So how the revolution was accomplished ?
According to some experts one of the key success factors of the Egyptian revolution is that it was a leaderless act. no individual heroes as we used to have in the Middle East no Abd-El-Nasser no Sa3d Zaghlool, no single icon it is the power of people organized using technology. This is the trend that is leading the world now .. WE is much better than I not just in production but even in working and getting credit.
I remember quite well at that time, I used to get on my facebook page pictures and slogans of each Friday protest with clear objectives why are protesting ? what are our demands ? where are the meeting points ?
The persistence of sending updates of what is going on the ground with live footages pushed people who were never activists or cared about politics to take part and assist in the revolution. Our Tunisian Counterparts were quite helpful by sending us pictures and advices on how to deal with tear bombs or the police brutality.
Though the revolution have started on facebook  and twitter it became afterwards everyone's protest  and it gained more strength by the solidarity and support of all pressure groups that failed in the past years to make a change. This might explain why blocking the internet was not a smart idea to stop the revolution
All these actions didn't stop the people specially after turning Tahrir Square into a center point for all Egyptian protestors.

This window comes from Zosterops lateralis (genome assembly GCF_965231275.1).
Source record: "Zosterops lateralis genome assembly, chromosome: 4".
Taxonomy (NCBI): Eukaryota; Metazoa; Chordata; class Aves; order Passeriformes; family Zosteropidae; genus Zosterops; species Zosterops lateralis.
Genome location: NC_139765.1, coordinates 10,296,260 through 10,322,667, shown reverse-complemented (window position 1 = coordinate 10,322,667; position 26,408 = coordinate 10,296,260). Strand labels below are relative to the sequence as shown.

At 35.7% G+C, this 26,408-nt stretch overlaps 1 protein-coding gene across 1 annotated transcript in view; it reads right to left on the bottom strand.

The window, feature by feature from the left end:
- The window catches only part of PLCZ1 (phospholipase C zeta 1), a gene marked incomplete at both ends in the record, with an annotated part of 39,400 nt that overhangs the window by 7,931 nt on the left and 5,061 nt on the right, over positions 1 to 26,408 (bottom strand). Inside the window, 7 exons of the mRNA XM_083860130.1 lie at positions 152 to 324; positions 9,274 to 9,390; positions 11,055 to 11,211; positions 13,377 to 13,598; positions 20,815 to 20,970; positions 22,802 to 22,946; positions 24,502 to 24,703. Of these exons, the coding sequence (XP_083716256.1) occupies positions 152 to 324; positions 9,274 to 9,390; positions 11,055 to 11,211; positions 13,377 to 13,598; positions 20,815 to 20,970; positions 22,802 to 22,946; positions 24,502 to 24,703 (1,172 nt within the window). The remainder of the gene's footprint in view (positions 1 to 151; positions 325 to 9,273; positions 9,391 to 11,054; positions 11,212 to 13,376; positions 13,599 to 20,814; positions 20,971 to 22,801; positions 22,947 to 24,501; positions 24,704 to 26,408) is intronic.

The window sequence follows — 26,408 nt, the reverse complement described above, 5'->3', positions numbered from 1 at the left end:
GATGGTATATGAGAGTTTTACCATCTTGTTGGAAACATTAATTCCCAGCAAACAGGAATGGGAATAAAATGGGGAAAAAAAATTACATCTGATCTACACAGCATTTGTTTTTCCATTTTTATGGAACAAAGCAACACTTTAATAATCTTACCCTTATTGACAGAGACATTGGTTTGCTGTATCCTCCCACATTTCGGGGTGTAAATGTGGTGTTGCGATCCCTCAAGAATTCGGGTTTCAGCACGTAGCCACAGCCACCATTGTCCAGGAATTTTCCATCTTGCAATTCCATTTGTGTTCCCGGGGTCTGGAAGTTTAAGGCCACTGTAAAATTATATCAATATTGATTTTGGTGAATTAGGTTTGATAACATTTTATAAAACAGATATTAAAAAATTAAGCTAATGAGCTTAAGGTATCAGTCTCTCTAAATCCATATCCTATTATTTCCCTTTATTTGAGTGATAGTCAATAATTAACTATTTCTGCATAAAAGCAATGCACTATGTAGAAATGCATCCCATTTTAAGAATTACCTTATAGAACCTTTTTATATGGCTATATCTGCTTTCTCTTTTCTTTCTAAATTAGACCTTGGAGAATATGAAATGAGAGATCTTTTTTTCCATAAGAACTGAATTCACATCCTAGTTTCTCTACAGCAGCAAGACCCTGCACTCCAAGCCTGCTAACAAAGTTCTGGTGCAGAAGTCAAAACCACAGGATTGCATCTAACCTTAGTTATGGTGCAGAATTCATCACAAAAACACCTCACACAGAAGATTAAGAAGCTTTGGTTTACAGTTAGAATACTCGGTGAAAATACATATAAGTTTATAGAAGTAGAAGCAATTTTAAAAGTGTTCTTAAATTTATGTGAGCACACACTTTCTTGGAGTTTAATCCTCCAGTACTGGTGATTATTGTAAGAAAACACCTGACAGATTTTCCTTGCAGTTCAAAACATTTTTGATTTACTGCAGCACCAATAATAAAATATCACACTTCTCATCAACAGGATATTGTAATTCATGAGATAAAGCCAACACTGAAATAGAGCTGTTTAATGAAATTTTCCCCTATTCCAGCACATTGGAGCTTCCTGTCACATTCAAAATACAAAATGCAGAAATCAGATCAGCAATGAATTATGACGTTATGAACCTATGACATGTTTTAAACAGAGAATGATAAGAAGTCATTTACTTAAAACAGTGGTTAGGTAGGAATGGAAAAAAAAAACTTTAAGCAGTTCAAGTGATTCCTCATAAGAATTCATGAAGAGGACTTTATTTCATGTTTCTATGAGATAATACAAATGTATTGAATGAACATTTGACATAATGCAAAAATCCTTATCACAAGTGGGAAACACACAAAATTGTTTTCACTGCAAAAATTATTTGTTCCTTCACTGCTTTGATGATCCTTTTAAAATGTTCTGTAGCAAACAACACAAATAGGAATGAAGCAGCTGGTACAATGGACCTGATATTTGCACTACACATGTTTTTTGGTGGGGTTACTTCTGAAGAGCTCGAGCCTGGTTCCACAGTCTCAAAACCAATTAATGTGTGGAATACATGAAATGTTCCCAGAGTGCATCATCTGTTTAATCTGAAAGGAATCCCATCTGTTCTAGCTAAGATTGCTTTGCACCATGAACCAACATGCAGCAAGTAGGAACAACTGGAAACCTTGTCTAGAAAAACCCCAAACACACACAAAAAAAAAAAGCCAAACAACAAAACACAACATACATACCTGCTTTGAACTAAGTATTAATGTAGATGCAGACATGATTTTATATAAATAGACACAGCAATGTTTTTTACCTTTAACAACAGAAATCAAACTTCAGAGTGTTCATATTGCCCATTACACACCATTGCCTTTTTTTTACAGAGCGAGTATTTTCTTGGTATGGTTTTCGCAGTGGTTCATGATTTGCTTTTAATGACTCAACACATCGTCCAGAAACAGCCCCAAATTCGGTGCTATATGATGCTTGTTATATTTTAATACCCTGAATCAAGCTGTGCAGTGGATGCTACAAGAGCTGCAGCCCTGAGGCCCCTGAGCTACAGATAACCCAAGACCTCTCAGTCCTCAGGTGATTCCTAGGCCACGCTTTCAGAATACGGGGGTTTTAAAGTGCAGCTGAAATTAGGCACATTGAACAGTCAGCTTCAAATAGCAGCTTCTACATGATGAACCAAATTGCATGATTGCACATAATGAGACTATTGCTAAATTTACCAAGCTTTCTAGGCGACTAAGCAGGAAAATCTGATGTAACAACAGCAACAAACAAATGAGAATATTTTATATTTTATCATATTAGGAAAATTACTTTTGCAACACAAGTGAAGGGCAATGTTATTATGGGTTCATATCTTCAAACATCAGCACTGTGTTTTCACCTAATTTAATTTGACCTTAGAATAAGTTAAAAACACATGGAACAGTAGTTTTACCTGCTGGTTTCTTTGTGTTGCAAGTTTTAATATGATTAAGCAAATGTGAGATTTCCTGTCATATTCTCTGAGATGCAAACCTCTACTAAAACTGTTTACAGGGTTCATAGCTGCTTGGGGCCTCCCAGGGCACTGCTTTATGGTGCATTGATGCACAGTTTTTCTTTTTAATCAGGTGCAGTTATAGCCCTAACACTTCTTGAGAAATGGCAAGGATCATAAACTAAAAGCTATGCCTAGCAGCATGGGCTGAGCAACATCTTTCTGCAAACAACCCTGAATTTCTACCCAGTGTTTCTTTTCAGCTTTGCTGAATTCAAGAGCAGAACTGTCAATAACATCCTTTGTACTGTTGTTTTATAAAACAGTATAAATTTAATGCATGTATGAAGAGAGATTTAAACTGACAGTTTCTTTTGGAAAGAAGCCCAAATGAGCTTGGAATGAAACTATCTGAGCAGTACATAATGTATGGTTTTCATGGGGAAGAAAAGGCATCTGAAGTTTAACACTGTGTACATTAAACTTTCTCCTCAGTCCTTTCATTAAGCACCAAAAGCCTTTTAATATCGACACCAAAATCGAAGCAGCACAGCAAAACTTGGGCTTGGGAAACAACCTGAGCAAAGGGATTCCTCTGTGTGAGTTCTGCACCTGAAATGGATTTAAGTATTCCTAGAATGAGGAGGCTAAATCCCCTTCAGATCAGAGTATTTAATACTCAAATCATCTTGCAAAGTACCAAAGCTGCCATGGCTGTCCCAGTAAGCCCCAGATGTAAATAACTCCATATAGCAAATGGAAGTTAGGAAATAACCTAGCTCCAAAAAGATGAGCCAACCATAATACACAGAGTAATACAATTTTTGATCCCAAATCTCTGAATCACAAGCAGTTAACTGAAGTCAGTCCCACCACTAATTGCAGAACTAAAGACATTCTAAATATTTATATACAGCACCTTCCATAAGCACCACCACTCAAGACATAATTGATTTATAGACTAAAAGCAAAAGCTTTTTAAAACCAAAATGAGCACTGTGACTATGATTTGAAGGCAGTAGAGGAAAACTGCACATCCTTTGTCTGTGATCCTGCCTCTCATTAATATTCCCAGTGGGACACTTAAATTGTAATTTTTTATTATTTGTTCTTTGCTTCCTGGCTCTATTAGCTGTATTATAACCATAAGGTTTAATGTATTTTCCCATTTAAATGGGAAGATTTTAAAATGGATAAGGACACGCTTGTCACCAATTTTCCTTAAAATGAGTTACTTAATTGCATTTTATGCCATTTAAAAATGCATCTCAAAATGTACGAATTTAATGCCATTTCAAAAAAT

On the second week of the revolution the social media appealed to be a trustable reliable source of information and footage. Bloggers and activists were recording every event, facebook and twitter users in and out of the country were copying the status bars of their peers which was mainly about calls for blood donations, rescuing injured, adding the link of a new article or footage from Tahrir Square. There were pages for missing people and for those who lost their lives during the protests, video clips of policemen shooting on civilians or thugs attacking on camels and throwing stones protestors . 
Since the 25th of Jan till the 11th of Feb, the Egyptians were exposed to 18 days of unstoppable flow of information from the social media to the extent that newspapers and tv talk shows were editing stories based on what was written and discussed on facebook, the Military council and the ministry cabinet had started their pages on facebook to send their messages to the public and sometimes they were sending SMS or emails when there was  a need for urgency.
From my personal living experience the social media gave the people the feeling that they are not alone, i am angry and so do you but how many of us share the same feeling? social media gave the answer and provided a new way for communication.
It also saved  the revolution by continuously informing the people of what is going on on the ground, and what's not mentioned by the classical media.
It is without any doubt that our generation is quite lucky to have such tools, as for children and the coming generations they will be able to read about the Egyptian revolution from what was recorded from the media and the social media. To keep such important documents saved, the National center for Archives in Egypt has decided a few weeks ago to add all digital documents of the revolution including recorded testimonials of the protestors who were in the streets standing bravely to bring liberty to Egypt.